In brief: European airports could fly 28 million more
Major European airports can get more efficient, ticket distribution for the 2012 Olympic Games approaches, the road up Mount Washington turns 150, and more. Here are the stories that travellers are buzzing about:
European airports can fit more fliers, study says
If major European airports were to use takeoff and landing space more efficiently, 28 million more fliers could filter through in the course of a year, a recent European commission report said. The projected increase only factors in current airport layouts without any expansions. This year, The European Union transport commissioner plans to propose legislation to address what he deems airport congestion and inefficiency, according to the Guardian. Currently, 26,000 flights cut through European air daily, a number that grows at about 5% per year.
London 2012 ticket allocations near
Soon the 20 million people who applied for London 2012 Olympic Games will know if they secured any of the 6.6 million general public tickets. The BBC reports all applicants will know their standing by 24 June, though their credit cards are charged for the allocated tickets before applicants know which they have received. Some who have already seen the charge register are beginning to guess which events they will be cheering for, though it is all speculation.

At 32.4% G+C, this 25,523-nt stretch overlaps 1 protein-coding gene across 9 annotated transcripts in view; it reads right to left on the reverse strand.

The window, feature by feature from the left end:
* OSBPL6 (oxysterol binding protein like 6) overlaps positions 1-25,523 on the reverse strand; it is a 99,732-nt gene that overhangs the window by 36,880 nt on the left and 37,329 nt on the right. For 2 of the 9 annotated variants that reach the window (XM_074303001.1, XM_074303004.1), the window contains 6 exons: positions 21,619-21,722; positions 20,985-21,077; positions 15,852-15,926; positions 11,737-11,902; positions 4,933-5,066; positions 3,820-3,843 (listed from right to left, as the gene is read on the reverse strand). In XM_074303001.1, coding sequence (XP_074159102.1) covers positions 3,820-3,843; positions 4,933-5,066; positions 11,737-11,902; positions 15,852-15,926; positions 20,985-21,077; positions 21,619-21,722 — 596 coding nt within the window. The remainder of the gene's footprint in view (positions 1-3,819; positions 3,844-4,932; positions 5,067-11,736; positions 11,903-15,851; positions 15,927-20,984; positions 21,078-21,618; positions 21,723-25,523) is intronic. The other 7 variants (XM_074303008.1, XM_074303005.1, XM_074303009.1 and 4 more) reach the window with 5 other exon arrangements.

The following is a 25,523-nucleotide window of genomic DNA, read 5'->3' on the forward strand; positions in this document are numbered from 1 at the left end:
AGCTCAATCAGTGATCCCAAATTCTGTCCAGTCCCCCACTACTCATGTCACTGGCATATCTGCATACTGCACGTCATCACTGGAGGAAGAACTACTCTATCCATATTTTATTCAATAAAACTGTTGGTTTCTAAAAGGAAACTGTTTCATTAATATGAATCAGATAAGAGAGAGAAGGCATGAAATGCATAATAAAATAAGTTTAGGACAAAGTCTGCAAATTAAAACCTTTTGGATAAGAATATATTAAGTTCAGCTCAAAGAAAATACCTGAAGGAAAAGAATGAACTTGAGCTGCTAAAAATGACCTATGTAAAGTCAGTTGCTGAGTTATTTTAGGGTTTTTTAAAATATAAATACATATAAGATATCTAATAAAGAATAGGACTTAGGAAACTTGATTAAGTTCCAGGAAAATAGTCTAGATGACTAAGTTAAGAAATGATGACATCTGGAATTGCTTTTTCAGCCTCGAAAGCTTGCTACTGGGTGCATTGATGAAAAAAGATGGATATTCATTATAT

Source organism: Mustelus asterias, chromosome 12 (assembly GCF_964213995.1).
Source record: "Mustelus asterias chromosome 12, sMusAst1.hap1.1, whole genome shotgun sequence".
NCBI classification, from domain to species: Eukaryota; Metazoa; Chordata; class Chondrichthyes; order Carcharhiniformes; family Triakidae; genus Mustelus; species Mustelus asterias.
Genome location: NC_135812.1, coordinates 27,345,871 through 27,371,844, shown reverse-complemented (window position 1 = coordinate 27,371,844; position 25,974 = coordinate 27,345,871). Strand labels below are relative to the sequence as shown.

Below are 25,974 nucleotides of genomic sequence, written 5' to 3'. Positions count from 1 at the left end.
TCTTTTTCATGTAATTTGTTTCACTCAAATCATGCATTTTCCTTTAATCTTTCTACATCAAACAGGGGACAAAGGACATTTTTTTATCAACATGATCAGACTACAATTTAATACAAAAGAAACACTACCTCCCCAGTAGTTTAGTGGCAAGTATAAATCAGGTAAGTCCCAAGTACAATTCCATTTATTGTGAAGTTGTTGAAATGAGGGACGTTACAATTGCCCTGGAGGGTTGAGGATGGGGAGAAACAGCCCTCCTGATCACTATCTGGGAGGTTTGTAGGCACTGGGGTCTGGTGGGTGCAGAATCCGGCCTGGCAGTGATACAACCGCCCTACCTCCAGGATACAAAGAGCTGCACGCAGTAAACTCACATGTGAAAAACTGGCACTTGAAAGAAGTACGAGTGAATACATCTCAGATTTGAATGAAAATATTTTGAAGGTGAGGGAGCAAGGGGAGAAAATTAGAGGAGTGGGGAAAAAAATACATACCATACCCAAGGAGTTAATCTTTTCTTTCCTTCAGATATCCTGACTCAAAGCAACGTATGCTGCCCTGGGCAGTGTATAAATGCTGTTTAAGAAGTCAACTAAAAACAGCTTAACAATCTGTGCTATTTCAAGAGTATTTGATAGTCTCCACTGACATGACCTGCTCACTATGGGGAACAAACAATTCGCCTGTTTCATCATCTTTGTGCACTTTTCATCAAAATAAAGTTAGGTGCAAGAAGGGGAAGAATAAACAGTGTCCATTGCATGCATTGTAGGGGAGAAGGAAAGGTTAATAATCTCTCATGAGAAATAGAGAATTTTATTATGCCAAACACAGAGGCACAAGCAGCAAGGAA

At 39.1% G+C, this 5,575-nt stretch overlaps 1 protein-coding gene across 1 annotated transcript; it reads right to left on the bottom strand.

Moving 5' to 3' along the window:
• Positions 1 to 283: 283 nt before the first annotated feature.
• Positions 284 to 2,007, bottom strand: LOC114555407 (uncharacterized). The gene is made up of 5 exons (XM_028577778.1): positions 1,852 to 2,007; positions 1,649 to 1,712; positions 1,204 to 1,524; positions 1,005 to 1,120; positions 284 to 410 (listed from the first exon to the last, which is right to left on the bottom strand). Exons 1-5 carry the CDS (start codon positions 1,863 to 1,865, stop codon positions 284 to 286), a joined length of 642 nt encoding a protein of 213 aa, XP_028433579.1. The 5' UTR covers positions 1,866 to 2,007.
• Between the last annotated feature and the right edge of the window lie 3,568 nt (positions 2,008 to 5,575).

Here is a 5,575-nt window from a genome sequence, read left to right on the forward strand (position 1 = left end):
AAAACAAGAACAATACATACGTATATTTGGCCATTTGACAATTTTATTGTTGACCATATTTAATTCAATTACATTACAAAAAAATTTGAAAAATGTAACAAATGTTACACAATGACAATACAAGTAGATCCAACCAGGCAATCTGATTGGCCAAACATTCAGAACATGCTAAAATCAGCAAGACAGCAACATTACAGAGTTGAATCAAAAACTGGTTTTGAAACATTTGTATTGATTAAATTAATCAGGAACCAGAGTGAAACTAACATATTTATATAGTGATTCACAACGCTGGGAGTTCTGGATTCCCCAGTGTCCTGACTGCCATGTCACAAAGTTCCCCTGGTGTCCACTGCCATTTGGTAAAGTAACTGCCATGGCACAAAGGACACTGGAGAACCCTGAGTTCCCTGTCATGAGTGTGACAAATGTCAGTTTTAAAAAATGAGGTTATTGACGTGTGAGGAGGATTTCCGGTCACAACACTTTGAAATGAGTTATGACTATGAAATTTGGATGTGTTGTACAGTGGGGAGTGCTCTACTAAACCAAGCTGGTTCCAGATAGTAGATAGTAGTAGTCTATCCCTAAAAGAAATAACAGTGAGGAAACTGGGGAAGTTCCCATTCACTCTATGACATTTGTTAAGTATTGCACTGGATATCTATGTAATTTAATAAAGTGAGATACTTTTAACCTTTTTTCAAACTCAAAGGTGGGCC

Arab, Muslim men in US no longer required to register with government
In late April the US Homeland Security Department ended a post 9/11 program that forced thousands of Arab and Muslim men to register with government officials. The purpose of the program, which many considered thinly veiled racial profiling, was to find individuals with terrorism links and immigration violations. The New York Times looks into the aftermath of the program.
"For 150 years, the steep, narrow eight-mile road to the 6,288-foot summit of Mount Washington has been delighting and scaring the living daylights out of visitors, with its lack of guardrails and harrowing sheer-cliff drop-offs."
About 250,000 people a year visit the road that climbs to the summit of New Hampshire's Mount Washington, the highest peak in the Northeast. The road, considered the “oldest man-made tourist attraction” in the US, is now 150 years old. Read about the history in this MSNBC article.